Words commonly confused
Audience and spectators
The words audience and spectators have slightly different meanings. An audience is a group of people who have assembled at a place to see or hear a film, a speech or a performance.
People also gather to watch a live sports match or some other large events. These are usually called spectators or the crowd.
The word audience has a plural form: audiences. When used as a singular noun, audience takes the article an and is followed by a singular verb. The plural form audiences is followed by a plural verb.
- The program was staged before an audience of some two thousand children.
- International sporting events attract tens of thousands of spectators.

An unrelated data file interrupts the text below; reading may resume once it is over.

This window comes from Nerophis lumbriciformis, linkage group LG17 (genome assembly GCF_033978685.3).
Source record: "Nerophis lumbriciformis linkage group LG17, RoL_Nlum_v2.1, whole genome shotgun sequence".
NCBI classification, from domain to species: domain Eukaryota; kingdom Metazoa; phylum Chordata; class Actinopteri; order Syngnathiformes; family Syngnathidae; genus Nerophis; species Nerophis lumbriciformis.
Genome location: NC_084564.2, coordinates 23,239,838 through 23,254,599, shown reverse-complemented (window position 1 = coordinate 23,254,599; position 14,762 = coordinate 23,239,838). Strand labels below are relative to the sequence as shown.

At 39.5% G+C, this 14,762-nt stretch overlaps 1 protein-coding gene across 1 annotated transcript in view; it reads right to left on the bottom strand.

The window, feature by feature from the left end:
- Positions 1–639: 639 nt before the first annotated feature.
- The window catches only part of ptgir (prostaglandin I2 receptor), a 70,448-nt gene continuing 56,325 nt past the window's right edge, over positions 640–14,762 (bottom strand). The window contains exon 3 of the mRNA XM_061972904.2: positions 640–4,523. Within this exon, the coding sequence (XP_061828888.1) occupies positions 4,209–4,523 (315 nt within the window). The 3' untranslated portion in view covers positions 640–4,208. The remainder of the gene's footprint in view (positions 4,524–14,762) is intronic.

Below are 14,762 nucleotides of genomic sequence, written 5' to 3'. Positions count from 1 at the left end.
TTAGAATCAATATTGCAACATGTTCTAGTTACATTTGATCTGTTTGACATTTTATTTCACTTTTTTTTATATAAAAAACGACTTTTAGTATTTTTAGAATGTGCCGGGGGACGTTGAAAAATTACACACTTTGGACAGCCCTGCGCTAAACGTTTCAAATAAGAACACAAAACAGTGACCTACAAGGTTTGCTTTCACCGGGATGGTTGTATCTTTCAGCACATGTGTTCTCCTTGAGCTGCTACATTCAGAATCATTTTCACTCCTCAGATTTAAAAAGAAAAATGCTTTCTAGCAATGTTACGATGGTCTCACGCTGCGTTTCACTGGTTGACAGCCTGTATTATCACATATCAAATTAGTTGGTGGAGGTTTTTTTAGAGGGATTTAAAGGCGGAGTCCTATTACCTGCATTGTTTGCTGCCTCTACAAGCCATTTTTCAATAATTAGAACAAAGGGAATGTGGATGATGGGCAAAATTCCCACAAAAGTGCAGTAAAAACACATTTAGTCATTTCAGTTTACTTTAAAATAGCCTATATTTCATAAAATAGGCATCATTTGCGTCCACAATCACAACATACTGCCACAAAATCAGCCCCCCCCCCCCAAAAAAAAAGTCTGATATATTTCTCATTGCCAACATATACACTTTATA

Title and headline
Books, poems, plays and other works of art have titles. Newspaper and magazine articles have headlines.
- What is the title of her latest book?
- Newspaper headlines have to be succinct.
Appraise and apprise
These words are often confused. They are both verbs. To appraise is to assess or evaluate a situation.
- The managers will appraise the performance of their subordinates once a year.
To apprise is to inform or to notify.
- They have been apprised of our decision.
Note that this verb usually takes the preposition of.
A lot, allot
A lot means a large quantity or number. Allot is a verb.
- He has a lot of friends.
- A lot of people want to buy cars.
To allot is to decide that something will be used for a specific purpose.
- We must allot some money to take care of day-to-day expenses.